Drift diving yesterday was spectacular, first at Pasar de Central and later Paradise Reef. There was heavy current on the first dive after which my dive computer died. Fortunately I have a backup.
The first dive's highlight was a swim through that was as pretty as any I've seen in fifteen years diving. I didn't see the dive master make the turn into the swim through and had to swim against the current to make the entry or be left behind. Emerging into the light from the darkness of the swim through is something that just can't be explained, it has to be experienced. Lots of sunshine and deep blue light and sweet shadowed places where the smallest creatures live and thrive. Other than the swim through the highlight was a blue Parrot fish that must have weighed nearly fifteen pounds. When they reach that size they are grotesque and have distorted features that give no clue to their delicate and stunningly colorful juvenile past. As it passed the giant fish evacuated. The poop's fall reminded me of the way bombs look as they leave the hold of an aircraft and spread their devastation on the landscape below. The poop, though, just contributes to the sandy bottom's growth.
You are never supposed to dive on someone else's computer, all the books say so. Naturally, my wife and I dove on her computer for the second dive. The person sans computer must watch their air consumption on their own gauges and the dive time and no decompression dive time on their dive buddy's computer.
Our second dive was much like diving in your aquarium, with its endless changes in light and with schools of fish arrayed in colors from bold to subtle and soft. A school of young Barracuda facing into the current, French Grunts huddled in schools between coral heads, young solitary Tiger Grouper, all of them confident and at peace among themselves. Oh, there is the occasional territorial squabble, lots of chasing and kicking up of sand, but no shooting and no knives, just invisible lines not to be crossed. The violence though begins at nightfall when the predators begin to hunt the reef.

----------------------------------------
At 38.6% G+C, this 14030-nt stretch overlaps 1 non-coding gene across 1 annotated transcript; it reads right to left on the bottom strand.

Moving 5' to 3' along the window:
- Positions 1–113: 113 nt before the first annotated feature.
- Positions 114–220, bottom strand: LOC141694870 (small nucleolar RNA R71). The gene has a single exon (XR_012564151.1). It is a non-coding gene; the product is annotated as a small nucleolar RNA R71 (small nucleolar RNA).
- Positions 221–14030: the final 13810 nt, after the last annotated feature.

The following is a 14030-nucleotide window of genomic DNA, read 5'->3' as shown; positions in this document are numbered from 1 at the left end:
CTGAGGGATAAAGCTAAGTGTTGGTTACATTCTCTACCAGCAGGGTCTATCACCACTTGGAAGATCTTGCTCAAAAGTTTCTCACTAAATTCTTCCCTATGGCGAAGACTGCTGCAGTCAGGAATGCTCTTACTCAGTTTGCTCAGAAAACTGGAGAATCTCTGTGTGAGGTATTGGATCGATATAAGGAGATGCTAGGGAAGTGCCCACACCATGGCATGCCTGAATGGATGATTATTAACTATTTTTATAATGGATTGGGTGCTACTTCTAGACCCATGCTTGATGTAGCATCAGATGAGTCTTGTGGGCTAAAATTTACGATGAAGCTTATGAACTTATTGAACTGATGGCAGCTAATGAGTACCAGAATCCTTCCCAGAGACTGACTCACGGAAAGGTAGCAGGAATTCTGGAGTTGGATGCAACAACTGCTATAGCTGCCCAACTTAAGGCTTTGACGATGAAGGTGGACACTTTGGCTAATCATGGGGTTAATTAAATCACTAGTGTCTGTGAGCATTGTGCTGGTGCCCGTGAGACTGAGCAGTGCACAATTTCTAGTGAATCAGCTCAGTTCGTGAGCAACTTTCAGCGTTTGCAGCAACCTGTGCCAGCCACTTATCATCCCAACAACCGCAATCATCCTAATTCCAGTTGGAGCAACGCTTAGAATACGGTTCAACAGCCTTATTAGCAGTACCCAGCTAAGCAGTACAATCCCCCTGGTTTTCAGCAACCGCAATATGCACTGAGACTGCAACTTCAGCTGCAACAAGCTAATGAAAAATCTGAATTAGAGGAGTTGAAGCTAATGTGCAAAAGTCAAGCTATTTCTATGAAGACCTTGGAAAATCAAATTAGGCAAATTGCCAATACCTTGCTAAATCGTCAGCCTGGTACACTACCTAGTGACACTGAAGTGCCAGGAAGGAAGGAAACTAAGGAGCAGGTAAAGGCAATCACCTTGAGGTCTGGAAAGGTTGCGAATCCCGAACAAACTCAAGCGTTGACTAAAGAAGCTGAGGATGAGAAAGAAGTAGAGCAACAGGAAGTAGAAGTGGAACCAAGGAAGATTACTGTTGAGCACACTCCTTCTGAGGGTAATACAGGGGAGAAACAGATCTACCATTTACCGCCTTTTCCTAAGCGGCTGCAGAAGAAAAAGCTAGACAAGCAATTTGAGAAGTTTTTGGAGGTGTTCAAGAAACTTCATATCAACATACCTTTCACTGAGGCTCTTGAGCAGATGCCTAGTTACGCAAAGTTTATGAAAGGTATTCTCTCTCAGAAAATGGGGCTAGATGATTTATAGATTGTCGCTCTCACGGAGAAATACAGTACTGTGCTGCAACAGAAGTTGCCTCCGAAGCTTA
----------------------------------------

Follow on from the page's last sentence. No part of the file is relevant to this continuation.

Best of all were the several Queen Trigger fish, who look like hand painted china and are so rarely seen. I watched Cowfish turn a spectrum of shades as they moved near then away just as an octopus will. Little Trunk Fish that for all the world look like bathtub toys as they bobble about without noticeable fear. And a huge crab that would more than fill an old iron skillet.
I am always amazed by the ocean, blue as the sky, but clear and transparent when you are part of it, yet the distance is still ocean blue.
Today it has rained and we didn't dive. I've seen the ocean many times and its glory, its life is in the sunlight which blesses the water with vibrant light. And this is the way you think life should be with its infinite and slow moving time, casual talk, short naps, books to read, plentiful food and cares that belong to someone else. In the end the boredom and restlessness overcomes you and, like almost everyone, you must move, create and be productive. It is the nature of man.
Maybe there will be more blogging as the days wear on, maybe not. This is the land of tomorrow and there is always that.